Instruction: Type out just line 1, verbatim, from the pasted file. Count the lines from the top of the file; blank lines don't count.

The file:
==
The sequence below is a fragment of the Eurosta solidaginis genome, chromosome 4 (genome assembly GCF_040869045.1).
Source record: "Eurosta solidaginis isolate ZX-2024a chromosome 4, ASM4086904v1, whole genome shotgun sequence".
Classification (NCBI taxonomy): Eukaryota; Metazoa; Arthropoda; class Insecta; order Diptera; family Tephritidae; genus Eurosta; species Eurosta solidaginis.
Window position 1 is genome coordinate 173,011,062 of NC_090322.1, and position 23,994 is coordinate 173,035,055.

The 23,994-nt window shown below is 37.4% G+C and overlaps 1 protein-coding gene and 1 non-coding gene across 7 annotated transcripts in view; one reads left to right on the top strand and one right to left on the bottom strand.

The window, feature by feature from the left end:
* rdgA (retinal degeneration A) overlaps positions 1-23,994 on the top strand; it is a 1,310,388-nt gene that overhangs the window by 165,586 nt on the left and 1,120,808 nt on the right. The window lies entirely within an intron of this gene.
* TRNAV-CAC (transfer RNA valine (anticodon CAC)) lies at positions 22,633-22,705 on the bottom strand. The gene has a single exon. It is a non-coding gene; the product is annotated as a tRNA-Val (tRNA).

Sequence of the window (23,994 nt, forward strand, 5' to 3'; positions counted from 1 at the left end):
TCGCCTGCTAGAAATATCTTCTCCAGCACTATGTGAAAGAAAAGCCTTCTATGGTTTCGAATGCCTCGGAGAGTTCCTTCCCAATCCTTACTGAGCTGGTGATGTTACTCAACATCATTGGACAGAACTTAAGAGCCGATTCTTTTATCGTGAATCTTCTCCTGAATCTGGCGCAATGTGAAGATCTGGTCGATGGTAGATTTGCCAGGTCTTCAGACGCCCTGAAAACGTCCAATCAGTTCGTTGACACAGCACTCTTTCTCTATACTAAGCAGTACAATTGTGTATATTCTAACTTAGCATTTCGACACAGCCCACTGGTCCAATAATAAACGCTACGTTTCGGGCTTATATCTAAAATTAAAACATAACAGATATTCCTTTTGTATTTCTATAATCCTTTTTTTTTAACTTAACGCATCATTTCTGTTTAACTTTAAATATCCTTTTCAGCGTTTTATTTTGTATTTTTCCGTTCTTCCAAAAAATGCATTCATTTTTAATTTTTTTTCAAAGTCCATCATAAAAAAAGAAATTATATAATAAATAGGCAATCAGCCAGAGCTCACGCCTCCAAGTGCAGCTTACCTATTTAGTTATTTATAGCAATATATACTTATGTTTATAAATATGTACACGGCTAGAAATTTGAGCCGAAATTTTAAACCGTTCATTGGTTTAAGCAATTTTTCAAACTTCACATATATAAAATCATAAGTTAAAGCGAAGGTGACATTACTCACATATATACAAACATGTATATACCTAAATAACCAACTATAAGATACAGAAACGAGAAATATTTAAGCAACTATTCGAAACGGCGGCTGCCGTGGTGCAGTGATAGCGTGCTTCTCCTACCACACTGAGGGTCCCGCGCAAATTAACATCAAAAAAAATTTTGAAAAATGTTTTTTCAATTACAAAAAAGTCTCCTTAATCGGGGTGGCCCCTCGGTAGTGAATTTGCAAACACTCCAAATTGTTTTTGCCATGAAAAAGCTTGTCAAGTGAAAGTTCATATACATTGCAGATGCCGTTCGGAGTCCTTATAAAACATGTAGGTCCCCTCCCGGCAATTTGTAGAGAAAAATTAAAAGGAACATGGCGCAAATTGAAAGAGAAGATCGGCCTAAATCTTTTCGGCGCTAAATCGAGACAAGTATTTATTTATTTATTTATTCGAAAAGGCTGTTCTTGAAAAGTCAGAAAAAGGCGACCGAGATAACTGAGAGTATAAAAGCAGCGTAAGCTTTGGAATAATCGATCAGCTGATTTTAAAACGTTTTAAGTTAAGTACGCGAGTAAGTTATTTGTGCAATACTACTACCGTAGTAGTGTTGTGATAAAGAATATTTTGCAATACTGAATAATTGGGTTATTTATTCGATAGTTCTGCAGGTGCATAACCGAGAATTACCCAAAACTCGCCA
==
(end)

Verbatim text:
The sequence below is a fragment of the Eurosta solidaginis genome, chromosome 4 (genome assembly GCF_040869045.1).